When we talk about **Risk Management** we refer to a correct and appropriate use of our capital at hand, in relation to leverage (and not only that).

Let's make an example with a demo strategy (Strategy A) analyzing the number of underlying stock of 158 securities. In the (theoretical) hypothesis of allocate $10,000 for every signal, we should get ready for an all-front exposition on all securities, 158x10.000 = $ 1.580.000.

Now the problem of the optimal use of the capital comes into play. It can not ignore some statistic data we can obtain thinking in a portfolio perspective, so to speak.

We will particularly extrapolate the fluctuation of the daily exposition for the different securities in the previous years. In this example, we will control the daily exposition on the securities.

This datum is provided by the following chart:

From here, we can easily infer the daily peaks (118 securities opened on 08/17/11 out of 158) as well as a normal average of the daily average opened positions (**an average 24.8 securities per portfolio every day**).

If we want to deepen this analysis and see how much capital can be used at best, we need another statistic value that leads us to the following chart.

What we see is an important piece of information: at 90% confidence, the system can be opened up to a maximum value of 28% of all the potentially tradable securities (158). 28% of 158 equals 44.2 securities.

If we want to 'have shelter' from the fact the system may result open up to 44 securities on the same day (that is, not running the risk to have enough money in our account) knowing this scenario covers up to 90% of cases, we will only need to use a proportioned capital of 44 securities, not 158.

In the above mentioned theoretical example of a $10,000 investment for every signal, we will need only $440,000, not $1,580,000.

If we want to make this example more complicated and introduce leverage, we can reach the target for this section: understand how to optimize our used capital and efficiently follow our strategy. Let's put the leverage level at 2, indeed a very cautious one.

This implies that (always use caution) we should achieve an actual leverage of 2 if the system reaches exposition levels that are close to the observed higher levels (44 securities, as in the example). We will then be sure every less exposed value (knowing it will be lower in 90% of cases), our actual leverage will be proportionally lower. Starting from this, taking 2 as the maximum actual leverage, allocated capital will be $440,000 / 2 = $220,000.

As a proof, in case of exposition on 44 securities (the maximum example at odds 90%,) the exposed amount will be 44* $10,000 = $440,000 ; such amount is exactly twice as much as the allocated capital, that is, our leverage in the worst prediction. In the case of an average exposition of 25 daily securities in position, the total amount will be 25 * $10,000 = $250,000.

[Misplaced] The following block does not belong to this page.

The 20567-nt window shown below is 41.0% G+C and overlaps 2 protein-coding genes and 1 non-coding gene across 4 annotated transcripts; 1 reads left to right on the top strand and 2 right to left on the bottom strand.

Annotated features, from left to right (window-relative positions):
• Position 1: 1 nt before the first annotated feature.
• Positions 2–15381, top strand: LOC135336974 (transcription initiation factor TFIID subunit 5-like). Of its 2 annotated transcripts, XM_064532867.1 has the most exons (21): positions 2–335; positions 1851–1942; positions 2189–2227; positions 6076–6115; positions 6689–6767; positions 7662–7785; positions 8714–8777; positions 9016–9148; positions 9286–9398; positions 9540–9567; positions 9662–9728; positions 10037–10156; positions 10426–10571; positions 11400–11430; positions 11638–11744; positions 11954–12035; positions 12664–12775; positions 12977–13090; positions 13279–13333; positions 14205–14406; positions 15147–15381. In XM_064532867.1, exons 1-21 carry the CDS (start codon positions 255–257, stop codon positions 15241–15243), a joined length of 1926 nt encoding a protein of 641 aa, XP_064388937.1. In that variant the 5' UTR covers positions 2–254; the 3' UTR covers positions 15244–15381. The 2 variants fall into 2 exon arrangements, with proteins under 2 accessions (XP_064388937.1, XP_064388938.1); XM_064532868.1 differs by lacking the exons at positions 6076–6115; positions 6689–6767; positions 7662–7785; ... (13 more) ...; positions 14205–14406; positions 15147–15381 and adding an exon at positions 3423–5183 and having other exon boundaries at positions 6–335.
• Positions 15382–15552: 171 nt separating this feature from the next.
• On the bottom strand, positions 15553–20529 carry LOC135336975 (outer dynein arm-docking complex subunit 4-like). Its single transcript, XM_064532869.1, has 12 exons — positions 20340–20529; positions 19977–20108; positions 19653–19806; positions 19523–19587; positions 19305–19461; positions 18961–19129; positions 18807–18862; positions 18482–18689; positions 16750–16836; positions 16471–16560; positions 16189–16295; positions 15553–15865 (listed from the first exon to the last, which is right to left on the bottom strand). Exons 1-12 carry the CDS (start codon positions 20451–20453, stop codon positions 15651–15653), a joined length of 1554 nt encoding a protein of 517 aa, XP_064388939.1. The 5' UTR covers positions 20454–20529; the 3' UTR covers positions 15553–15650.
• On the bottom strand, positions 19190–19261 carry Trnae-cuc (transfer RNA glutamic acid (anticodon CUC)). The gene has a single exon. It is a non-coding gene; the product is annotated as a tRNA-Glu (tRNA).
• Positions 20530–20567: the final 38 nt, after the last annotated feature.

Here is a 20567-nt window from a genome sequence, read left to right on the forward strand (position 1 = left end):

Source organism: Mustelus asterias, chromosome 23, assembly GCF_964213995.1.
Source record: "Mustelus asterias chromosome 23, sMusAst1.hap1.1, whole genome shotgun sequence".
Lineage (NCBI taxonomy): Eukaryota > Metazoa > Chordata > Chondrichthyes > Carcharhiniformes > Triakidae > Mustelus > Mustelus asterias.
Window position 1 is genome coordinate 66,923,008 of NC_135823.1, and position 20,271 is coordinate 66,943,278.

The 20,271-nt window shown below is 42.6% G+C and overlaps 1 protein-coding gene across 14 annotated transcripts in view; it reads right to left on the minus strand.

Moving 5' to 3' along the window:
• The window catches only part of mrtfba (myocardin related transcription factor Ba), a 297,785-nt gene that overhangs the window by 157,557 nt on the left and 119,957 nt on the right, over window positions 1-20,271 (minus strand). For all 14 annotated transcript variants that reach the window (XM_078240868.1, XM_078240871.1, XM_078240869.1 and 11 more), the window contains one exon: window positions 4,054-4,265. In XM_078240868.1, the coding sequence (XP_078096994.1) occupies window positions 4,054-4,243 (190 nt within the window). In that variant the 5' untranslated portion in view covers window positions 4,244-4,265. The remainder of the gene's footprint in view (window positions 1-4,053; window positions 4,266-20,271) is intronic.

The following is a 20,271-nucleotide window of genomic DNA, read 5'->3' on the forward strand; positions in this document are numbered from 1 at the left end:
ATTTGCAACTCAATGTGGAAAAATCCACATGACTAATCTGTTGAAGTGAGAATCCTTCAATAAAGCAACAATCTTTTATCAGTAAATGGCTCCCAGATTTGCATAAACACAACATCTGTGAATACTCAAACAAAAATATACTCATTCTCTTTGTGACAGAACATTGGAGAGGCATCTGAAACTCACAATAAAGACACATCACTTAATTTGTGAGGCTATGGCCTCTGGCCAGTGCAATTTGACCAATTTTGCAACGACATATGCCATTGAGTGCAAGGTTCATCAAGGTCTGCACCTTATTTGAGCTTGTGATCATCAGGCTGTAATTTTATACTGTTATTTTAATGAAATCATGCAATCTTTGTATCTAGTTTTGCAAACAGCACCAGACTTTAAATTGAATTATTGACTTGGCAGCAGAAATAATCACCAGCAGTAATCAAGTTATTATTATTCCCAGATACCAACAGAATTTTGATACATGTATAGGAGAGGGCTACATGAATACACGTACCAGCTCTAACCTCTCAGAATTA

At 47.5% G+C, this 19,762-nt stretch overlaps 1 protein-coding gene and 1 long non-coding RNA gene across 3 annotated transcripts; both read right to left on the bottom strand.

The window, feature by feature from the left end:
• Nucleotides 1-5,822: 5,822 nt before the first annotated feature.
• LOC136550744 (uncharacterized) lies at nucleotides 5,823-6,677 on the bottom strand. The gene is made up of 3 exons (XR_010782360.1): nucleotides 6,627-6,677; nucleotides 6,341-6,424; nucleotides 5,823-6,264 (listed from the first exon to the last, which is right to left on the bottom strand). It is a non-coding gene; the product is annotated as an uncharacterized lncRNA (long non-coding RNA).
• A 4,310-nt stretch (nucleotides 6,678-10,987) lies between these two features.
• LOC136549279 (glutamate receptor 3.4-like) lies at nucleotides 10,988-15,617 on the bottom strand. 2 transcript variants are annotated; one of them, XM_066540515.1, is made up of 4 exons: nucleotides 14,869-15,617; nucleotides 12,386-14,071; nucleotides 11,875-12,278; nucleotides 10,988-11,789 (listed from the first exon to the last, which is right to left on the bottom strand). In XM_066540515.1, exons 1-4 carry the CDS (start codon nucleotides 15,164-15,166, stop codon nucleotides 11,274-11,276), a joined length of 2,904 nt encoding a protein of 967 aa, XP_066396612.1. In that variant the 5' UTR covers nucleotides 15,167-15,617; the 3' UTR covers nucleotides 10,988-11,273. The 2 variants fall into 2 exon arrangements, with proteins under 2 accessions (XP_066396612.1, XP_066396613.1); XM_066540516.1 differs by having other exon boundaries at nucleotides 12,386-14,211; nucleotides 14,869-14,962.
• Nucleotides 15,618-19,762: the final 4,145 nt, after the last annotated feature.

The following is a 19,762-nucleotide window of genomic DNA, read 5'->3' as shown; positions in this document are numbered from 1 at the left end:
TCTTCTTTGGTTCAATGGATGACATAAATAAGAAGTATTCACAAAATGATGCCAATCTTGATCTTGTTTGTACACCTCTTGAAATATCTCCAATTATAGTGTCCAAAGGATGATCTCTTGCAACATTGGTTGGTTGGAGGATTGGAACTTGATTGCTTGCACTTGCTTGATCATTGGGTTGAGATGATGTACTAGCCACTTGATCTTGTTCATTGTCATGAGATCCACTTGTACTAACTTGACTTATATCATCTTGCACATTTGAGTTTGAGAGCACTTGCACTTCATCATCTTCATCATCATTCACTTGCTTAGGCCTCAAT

Such amount has a 1,13 ratio with the allocated capital, the actual leverage with regard to the average exposition of the strategy.

We demonstrated our actual leverage will always be under control and never exceeding the maximum fixed value.

Such counting is meant to be only a suggestion for every savvy investor to reflect upon the maximum risk he/she is willing to undertake. Same thing for the capital a trader is actually willing to allocate and be able to follow the system in every phase of the market, with no need to stumble on the so called *margin call*.

Let's make another example using the same statistic counting with reference to another strategy, Strategy B.

What we can see at first is that this strategy developed maximum daily peaks of **137** securities out of 158 on 11/25/11 (86% of the maximum available) and **an average of the opened position amounting to 37.7 securities** (23.8% of the maximum available).

What it clearly stands out is that a 90% level of confidence is reached in this strategy with a 49% exposition.

This says that at odds of 90% the system may stay open on 49% of the maximum number of total securities (158), i.e. 77.4 securities. Implementing the same algorithms on that value, we will be able to easily determine the capital to be allocated for its efficient use, either using physiological levels of leverage or in lack of it.